New Papal Charity Is for 'Every Child, Every School in the World'

Director of Scholas Tells ZENIT How Pope Actively Continues to Support His Global Vision for Education Started in Buenos Aires

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Children need to be exposed to beauty, to the good, and to the truth, says a global director of a charitable organization launched by the Pope at the Vatican.

In an interview with ZENIT Friday, Professor Josemaría Del Corral, who along with Professor Enrique Palmeryo serves as Scholas Occurentes’ worldwide director, underscored that the Scholas network’s initiatives are the “best way” to promote the Pope’s ‘culture of encounter,’ because “it is one thing to talk about it, but another to actually do it.”

Scholas is a worldwide network of schools and educational centers promoted by Pope Francis through the Pontifical Academy of Sciences. It seeks to bring together schools worldwide, regardless of race and religion.

Its roots date back to when, as Archbishop of Buenos Aires, Jorge Mario Bergoglio pushed for two educational programs that translate to “Sisters School” and “Neighbors School,” which were combined to make way for “Scholas,” and has since grown to some 350,000 schools.

Moreover, Del Corra shared with ZENIT how Scholas welcomed Pope Francis to partake in an unprecedented Q & A with children across the globe via a video conference Thursday, the last day of Scholas’ week-long congress. The congress kicked off with an Interreligious Match for Peace at Rome’s Olympic Stadium last Monday.


ZENIT: Could you explain the founding of Scholas? Also, please explain how its relationship with the Vatican began?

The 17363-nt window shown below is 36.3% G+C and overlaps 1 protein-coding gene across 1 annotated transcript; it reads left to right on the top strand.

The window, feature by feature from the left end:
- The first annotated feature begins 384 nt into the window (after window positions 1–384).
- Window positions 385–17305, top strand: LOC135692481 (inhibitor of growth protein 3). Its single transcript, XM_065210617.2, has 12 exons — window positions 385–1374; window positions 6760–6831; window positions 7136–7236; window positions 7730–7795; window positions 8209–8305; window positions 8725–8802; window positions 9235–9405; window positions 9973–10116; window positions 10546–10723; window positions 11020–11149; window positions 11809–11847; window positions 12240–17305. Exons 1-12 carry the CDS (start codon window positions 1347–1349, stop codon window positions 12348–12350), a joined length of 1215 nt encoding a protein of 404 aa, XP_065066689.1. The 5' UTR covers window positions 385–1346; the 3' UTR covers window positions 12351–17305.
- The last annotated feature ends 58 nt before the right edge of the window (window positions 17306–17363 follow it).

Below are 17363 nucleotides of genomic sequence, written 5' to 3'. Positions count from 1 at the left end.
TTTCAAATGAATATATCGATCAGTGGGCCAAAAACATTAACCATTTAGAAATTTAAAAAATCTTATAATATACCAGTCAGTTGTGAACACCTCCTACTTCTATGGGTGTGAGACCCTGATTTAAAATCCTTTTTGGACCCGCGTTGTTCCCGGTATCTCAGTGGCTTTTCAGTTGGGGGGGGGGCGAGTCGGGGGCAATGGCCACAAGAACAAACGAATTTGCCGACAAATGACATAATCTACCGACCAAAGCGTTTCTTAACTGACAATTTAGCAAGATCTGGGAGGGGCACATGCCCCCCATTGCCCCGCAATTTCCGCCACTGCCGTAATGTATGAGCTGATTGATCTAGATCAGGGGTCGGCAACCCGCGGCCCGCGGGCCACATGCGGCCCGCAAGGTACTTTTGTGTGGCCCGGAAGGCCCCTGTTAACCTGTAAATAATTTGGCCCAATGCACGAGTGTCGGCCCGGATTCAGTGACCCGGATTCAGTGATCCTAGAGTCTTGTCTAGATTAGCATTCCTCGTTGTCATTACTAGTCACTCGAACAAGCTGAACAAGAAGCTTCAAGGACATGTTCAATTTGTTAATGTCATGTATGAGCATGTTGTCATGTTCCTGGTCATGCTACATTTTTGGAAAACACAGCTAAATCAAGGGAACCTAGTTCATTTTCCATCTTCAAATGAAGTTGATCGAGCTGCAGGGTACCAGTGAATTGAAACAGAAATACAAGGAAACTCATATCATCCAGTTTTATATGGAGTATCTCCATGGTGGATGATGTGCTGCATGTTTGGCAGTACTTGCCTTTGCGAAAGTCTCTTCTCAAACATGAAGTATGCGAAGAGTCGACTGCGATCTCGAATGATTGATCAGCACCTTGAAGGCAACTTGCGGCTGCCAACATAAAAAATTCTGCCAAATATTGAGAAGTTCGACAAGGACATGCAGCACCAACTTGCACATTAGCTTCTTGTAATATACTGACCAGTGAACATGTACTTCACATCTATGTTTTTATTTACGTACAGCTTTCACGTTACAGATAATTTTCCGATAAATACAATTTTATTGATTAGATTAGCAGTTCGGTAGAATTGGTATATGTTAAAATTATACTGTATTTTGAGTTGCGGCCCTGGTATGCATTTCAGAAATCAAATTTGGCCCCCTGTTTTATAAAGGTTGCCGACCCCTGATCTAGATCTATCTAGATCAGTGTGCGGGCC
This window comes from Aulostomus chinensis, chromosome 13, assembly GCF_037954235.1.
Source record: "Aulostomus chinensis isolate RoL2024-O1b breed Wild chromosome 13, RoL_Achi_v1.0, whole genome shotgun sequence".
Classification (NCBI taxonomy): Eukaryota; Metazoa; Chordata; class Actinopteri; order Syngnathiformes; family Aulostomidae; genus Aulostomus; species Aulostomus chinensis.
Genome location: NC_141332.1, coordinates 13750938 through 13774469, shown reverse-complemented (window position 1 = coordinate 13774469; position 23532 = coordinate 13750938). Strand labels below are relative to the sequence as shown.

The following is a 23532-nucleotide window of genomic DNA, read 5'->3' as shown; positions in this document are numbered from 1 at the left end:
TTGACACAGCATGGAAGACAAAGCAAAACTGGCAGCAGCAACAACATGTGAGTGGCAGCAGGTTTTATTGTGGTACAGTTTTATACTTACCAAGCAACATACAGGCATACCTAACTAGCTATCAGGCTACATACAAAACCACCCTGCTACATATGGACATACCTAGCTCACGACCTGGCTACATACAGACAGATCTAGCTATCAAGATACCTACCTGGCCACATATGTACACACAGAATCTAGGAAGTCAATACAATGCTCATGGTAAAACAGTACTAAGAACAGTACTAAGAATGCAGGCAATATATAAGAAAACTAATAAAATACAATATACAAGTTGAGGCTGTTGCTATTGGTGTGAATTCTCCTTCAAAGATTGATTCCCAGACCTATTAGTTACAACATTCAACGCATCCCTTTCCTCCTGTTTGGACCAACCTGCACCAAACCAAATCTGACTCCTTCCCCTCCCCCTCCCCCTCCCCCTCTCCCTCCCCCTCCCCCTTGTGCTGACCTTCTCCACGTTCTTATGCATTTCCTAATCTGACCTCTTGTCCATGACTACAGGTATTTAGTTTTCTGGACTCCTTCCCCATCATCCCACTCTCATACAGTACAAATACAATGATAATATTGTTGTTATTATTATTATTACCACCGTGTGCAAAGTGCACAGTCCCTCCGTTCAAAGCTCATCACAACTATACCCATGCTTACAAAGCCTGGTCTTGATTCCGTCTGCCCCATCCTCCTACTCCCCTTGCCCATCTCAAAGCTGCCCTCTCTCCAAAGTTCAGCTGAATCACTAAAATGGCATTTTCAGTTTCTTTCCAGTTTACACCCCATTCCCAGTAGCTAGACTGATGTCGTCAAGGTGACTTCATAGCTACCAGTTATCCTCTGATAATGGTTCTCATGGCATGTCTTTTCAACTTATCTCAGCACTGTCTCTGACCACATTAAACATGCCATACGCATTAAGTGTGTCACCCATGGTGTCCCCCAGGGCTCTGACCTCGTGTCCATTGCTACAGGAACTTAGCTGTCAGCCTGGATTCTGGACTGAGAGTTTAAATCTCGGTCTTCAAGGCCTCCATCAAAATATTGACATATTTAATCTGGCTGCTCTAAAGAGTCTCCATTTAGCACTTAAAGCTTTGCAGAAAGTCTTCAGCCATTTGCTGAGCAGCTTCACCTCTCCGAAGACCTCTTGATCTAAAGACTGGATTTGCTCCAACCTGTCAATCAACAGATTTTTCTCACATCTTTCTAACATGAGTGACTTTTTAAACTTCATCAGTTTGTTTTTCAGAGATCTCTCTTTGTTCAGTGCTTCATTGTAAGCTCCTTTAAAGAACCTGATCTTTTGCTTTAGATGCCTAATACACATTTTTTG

Del Corral: Scholas comes from an idea of Jorge Bergoglio in Buenos Aires in order to encourage the ideas of the Catholic Church and around the world. Bergoglio realizes what he did in Buenos Aires [He combined the “Sisters School” and “Neighbors School,” to pave way for Scholas] … bringing together and unifying this sort of brotherhood of neighborhood schools which has reinforced the identity of the schools.  Then, from the Vatican, he decided to launch this idea worldwide. That’s why Scholas’ headquarters is in the Vatican. It started with those two schools and now has grown already to some 350,000 schools.

ZENIT: How does the Pontifical Academy of Sciences promote Scholas?

Del Corral: One concrete example is what we had done in these days: we had the Scholas Match, the Interreligious Match for Peace, and the Scholas Congress held this week at the Vatican. The first day related to organizations participating in or collaborating with Scholas. Some universities are also supporting Scholas, such as the National University of Buenos Aires, the Pontifical University of Santa Croce, the Pontifical Lateran University, as well as Islamic Universities, among many others.

And yesterday, for the first time in history, the Pope communicated with children from five continents, specifically with children from all three Abrahamic religions of Christianity, Judaism, and Islam. The children who participating had come from: El Salvador (Americas), Turkey (Europe), Australia, South Africa, and Israel, all of whom received the Pope’s message.